Risk of developmental difficulties remains high among children born early
Preterm birth continues to pose a large burden for families, health care, and educational systems and these difficulties are found not only in children born extremely preterm (22-26 weeks’ gestation) but also in those born very and moderately preterm (between 27 and 34 weeks’), according to a research study published in The BMJ.
Researchers set out to describe neurodevelopment among children born before 35 weeks’ gestation compared with children born at full term. Their findings are based on 3,083 French children aged 5.5 years who were taking part in the EPIPAGE-2 study (designed to investigate outcomes of preterm children over the past 15 years) and a comparison group of 600 children born at full term.
Neurodevelopmental outcomes such as cerebral palsy, sensory impairments (blindness and deafness), and brain function (cognition), as well as behavioural difficulties and movement disorders, were assessed using recognised tests. To further assess the family and social burden of prematurity, measures such as the need for extra support at school, visits to a psychiatrist, speech therapist or physiotherapist, and parental concerns about development, were also recorded.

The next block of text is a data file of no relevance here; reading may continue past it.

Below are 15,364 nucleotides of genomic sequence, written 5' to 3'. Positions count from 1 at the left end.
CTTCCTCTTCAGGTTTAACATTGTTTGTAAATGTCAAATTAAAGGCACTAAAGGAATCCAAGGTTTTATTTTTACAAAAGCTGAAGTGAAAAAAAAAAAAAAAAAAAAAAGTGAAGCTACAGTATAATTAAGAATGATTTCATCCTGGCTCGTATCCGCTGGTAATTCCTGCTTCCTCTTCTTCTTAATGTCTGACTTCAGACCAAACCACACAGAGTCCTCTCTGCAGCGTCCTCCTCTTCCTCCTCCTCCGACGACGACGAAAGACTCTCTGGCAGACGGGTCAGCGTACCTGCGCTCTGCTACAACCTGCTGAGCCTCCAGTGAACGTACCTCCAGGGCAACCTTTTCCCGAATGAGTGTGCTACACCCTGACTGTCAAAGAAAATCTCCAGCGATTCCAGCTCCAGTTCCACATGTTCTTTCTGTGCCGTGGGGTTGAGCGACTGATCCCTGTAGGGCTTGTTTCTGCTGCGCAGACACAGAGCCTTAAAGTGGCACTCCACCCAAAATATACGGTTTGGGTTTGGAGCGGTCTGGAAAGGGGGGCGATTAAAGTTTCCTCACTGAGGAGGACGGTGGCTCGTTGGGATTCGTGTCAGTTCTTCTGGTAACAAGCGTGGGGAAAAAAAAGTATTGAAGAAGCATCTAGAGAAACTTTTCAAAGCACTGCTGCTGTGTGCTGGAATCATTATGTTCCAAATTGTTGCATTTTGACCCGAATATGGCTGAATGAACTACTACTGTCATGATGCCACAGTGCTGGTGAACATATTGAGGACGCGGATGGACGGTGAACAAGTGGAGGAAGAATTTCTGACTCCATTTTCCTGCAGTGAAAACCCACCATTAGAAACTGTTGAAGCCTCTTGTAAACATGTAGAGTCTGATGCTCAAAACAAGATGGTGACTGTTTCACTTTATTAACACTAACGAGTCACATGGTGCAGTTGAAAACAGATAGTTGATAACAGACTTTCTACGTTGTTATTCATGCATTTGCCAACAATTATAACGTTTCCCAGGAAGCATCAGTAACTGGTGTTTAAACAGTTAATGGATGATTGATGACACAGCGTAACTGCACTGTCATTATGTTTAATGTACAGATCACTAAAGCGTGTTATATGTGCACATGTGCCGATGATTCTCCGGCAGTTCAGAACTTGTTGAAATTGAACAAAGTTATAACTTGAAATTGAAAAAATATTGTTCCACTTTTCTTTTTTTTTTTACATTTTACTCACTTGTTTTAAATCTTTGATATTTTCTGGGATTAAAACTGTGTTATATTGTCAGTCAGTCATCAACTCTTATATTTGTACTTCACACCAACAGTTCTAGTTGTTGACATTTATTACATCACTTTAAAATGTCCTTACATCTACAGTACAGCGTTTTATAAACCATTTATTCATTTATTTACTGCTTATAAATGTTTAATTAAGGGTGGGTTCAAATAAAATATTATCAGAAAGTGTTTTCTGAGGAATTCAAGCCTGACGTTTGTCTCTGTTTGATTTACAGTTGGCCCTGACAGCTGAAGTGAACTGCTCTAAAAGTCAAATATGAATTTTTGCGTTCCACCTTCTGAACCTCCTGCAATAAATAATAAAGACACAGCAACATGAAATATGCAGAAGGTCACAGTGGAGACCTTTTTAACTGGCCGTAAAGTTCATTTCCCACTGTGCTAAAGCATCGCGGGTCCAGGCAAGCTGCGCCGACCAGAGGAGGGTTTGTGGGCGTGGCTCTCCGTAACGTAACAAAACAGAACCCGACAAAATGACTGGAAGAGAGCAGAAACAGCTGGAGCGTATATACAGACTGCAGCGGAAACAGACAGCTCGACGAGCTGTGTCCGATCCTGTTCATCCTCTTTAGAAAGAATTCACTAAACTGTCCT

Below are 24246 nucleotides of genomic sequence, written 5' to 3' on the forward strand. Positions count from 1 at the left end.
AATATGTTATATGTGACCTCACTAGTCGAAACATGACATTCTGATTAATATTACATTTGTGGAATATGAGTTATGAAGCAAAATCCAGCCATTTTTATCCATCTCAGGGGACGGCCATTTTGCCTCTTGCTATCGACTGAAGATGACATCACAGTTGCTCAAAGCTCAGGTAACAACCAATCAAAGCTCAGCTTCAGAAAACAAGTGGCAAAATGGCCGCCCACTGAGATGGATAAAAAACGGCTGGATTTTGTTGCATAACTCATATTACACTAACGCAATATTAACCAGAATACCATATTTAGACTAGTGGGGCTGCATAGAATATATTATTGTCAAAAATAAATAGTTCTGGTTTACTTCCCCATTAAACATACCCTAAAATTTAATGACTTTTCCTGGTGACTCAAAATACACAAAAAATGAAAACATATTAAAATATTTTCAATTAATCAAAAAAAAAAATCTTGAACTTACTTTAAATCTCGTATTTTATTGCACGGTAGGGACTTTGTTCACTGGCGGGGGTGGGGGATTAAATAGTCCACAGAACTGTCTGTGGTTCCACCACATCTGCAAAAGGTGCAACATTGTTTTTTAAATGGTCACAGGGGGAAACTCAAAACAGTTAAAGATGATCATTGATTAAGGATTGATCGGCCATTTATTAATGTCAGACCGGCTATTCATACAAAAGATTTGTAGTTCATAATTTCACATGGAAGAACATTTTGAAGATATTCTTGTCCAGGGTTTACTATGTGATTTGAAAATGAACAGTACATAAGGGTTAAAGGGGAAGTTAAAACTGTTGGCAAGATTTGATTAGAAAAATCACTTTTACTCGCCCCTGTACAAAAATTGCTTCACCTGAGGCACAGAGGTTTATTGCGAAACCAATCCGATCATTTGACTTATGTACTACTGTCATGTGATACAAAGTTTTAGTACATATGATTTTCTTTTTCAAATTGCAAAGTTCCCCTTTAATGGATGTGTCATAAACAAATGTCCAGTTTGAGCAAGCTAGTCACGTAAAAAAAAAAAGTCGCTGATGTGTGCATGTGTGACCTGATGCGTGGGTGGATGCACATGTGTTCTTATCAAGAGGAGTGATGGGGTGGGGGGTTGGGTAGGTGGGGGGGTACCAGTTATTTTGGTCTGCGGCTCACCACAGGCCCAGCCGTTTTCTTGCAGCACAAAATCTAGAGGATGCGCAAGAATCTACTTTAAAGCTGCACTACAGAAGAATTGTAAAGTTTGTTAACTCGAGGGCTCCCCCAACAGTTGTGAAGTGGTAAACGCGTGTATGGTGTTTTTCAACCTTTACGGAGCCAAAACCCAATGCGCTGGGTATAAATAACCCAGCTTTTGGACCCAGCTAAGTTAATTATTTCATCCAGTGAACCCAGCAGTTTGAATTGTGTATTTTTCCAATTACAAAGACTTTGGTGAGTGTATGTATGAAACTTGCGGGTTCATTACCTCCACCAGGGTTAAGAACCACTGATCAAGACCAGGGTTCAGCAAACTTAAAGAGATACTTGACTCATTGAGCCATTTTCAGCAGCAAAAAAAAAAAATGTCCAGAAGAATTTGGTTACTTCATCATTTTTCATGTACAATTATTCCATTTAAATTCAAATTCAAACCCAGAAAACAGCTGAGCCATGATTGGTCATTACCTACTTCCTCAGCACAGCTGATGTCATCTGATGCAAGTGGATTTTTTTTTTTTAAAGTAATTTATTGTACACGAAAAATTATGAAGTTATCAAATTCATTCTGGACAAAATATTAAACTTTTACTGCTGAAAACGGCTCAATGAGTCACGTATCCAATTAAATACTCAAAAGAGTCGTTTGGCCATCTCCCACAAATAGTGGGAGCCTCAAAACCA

Although rates of severe to moderate neurodevelopmental disabilities decreased with increasing gestational age, around 35% of the moderately to extremely preterm born children had mild disabilities requiring special care or educational services. A considerable proportion of parents had concerns about their child’s development, particularly about behaviour.
Pierrat V, et al. Neurodevelopmental outcomes at age 5 among children born preterm: EPIPAGE-2 cohort study. BMJ 2021;373:n741.
Developmental difficulties remain a concern in babies born very and moderately preterm.